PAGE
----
I can definitely understand that. Having consistent payers in your portfolio is a time-testet way of achieveing great results. However, while you’re not among them, many “investors” buy a stock and don’t care about what the dividend does to the company. In the states, the dividend is the last thing that get’s cut, but here in europe, it’s the first thing. And each case will be different. For long term holders, we also want the fundamental return to be solid, which means that the company must be able to grow over time. Cutting the dividend might turn out to be a smart move (for some companies), and the total return will be very satisfying.

    However, I also like the predictability and will continue to look and add to companies were the dividend in safe.

    Thanks for commeting!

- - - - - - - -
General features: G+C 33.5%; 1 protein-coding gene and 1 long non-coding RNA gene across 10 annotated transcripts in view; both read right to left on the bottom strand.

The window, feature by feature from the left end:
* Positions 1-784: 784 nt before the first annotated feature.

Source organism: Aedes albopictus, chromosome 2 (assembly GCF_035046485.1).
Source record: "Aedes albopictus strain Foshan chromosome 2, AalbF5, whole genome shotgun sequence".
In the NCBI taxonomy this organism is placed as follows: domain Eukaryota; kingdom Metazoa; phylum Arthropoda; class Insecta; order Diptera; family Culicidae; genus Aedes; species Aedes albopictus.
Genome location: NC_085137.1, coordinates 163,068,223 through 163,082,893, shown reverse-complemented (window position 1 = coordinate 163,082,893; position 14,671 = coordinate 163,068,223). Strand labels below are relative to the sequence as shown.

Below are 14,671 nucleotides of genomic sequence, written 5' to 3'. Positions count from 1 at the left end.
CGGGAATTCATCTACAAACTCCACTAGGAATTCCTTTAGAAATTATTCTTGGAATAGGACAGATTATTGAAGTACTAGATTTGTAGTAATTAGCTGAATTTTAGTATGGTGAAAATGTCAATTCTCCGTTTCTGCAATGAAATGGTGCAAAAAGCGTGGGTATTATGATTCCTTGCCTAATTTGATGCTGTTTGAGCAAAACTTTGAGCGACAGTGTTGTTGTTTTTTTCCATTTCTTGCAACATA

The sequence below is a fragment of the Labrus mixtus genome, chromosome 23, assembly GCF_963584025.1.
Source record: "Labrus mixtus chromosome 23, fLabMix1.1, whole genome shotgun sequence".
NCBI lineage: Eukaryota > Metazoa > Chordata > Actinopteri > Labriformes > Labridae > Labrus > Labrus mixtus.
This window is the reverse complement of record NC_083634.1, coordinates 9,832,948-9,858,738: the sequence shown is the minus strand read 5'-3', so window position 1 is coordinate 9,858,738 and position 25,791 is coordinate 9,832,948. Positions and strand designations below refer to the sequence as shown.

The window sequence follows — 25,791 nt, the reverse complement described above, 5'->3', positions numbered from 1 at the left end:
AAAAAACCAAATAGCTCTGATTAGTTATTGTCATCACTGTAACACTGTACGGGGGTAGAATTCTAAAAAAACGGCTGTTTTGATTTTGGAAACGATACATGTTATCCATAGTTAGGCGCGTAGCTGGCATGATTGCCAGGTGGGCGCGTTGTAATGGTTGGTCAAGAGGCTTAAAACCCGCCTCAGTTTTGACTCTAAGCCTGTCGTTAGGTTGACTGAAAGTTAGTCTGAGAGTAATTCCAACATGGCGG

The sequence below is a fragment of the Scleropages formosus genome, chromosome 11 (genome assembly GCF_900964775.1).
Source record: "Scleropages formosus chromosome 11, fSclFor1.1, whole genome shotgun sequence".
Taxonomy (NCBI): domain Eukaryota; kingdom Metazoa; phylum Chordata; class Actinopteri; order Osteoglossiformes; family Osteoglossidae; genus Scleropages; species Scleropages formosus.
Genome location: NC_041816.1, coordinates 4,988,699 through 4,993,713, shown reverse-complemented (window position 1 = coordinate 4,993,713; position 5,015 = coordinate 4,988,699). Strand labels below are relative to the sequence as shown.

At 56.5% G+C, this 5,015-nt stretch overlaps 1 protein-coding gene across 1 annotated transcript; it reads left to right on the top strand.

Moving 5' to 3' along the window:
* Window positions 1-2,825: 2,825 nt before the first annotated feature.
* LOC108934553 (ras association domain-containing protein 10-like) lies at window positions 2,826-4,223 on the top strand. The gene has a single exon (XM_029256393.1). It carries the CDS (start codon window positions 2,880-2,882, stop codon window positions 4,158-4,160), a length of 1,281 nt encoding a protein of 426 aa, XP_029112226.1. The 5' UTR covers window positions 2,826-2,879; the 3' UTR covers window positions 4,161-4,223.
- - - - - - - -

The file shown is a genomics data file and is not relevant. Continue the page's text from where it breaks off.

Matthew · January 31, 2018 at 4:12 pm

Great growth congrats. Keep up the good work.

    Stockles · January 31, 2018 at 4:34 pm

    Hi Matthew,

    Thanks! Will try to!

Dividend Portfolio · January 31, 2018 at 6:03 pm

Congrats on quadrupling your dividend income Stockles. That’s impressive. Plus, looks like you’re going to be reaching your goal with your forward annual dividend income! I say go for the $3000.

    Stockles · February 7, 2018 at 11:12 am

    Hi DP,

    Thanks! Then I’m going for $3000!!

Dividend Driven · January 31, 2018 at 9:05 pm

Congrats Mr. Stockles on your dividend income. I do like those 7 stocks that paid you.

    Stockles · February 7, 2018 at 11:13 am

    Hi Dividend Driven,

    Glad to see you here on Stockles and yes, those securities are amazing. Thanks for commenting!

Mr. Robot · February 1, 2018 at 7:27 am

Amazing growth rate, congratulations! Everybody (including me) seem to be loading up on O stocks 🙂

We share O and CSCO paying us this month.

    Stockles · February 7, 2018 at 11:13 am

    HI Mr. Robot,

    Hehe yes, seems like we are all watching the same stocks and thank you!

Dividend Daze · February 1, 2018 at 3:52 pm

Congrats on quadrupling your dividend income from last year! Your forward dividends are great. I am still at the “struggling to get to $1000” mark, but should hit it this year. That is an awesome way to kick off the year! Keep that growth going!